Laughing All the Way to Prison
covering burma and southeast asia
Saturday, March 23, 2019
Magazine

CULTURE

Laughing All the Way to Prison


By Ko Thet JUNE, 2006 - VOLUME 14 NO.6


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Censors fail to gag popular Burmese comedian

 

Zarganar, the former dental surgery student who became one of Burma’s best-loved comedians and a mordant satirist, has had his teeth pulled by the censors. “No more public performances,” they told him last month, prompting threats by his colleagues—including well-known actors and directors—to cease production work in a display of sympathy.

 

The ban extends to all news about Zarganar in the Burmese press. The Orwellian regime has effectively made him a “non-person.”

 

Zarganar’s gag slipped, however, when The Irrawaddy contacted him by telephone at his Rangoon home. The irrepressible comedian chuckled as he talked about the regime’s latest attempt to silence him.

 

It was an interview in April with the BBC’s Burmese service that sparked the latest ban, Zarganar said. He had criticized official regulations that he said robbed Burma’s water festival of much of its traditions.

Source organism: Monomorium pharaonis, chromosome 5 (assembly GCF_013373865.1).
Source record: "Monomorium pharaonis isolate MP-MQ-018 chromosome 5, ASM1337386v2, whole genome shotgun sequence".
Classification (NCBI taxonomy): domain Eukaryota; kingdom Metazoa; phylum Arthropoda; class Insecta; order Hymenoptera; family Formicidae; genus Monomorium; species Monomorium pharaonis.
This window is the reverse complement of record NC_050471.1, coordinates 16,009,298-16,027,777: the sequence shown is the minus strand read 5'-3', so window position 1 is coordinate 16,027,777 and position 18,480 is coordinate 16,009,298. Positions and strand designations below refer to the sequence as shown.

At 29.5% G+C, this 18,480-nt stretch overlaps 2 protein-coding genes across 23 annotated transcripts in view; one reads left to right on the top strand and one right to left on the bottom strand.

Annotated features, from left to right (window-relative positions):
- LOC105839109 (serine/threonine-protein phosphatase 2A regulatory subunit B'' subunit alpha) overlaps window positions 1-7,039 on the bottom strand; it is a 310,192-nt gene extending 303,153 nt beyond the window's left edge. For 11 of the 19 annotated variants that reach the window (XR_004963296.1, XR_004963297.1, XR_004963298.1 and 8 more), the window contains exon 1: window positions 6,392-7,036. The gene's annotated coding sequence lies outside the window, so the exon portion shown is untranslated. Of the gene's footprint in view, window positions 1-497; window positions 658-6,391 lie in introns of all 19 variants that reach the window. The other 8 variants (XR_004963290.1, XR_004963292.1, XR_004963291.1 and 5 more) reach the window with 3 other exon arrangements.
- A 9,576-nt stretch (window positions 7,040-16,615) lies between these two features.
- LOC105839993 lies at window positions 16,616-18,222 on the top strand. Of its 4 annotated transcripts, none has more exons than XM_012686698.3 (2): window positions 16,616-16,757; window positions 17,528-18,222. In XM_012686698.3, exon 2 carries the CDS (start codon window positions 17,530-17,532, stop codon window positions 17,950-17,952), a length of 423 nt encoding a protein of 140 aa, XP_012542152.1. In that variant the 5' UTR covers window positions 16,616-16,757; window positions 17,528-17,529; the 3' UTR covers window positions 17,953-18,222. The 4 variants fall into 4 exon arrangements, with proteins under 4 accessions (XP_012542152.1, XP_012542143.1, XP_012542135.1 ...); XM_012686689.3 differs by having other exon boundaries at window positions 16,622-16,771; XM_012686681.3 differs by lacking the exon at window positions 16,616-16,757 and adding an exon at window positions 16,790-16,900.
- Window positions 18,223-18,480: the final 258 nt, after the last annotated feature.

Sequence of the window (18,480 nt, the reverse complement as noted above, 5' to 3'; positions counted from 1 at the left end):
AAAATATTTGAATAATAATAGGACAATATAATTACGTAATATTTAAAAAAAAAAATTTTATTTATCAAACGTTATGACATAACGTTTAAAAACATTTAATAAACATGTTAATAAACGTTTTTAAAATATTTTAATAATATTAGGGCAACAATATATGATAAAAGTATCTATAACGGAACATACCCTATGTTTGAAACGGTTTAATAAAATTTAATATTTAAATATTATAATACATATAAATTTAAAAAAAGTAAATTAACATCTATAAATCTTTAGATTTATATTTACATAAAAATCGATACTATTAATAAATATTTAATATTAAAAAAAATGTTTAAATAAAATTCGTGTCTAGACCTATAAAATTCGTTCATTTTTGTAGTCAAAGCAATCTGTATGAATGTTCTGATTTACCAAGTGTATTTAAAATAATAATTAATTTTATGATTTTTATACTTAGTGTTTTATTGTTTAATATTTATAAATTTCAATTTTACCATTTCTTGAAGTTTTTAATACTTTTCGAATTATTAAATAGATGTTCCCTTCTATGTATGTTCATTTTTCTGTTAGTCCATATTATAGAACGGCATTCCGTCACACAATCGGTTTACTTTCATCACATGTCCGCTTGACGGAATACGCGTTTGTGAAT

Zarganar, 46, and many of his colleagues had questioned what they saw as an effective ban on the water festival’s tradition of Than Gyat, the satirical stage shows that formed a popular part of the celebrations. Than Gyat pilloried government corruption and inefficiency and drew attention to the country’s social and political problems.

 

It was only a matter of time before the regime stepped in—Than Gyat scripts now have to undergo strict scrutiny by the censors, ensuring that the shows lose all their original sting.

 

Zarganar’s troubles with the regime date back 26 years, to the time when he was a third-year dental surgery student, registered under his real name, Maung Thura. He was a natural comedian and performed in shows at Burma’s universities. Soon he was a household name.

 

After completing his studies, obtaining a bachelor degree, Maung Thura took to the stage full time, adopting the name Zarganar. It means “Tweezers” and was a witty farewell gesture to a dentist’s career he swapped for the vagaries of cabaret and the stage.

 

Before the 1988 student uprising, Zarganar and his troupe entertained delighted audiences with their satires on the government and its corrupt ways. He got away with a highly popular play, “Beggar,” which ridiculed the late dictator Ne Win and his cronies.



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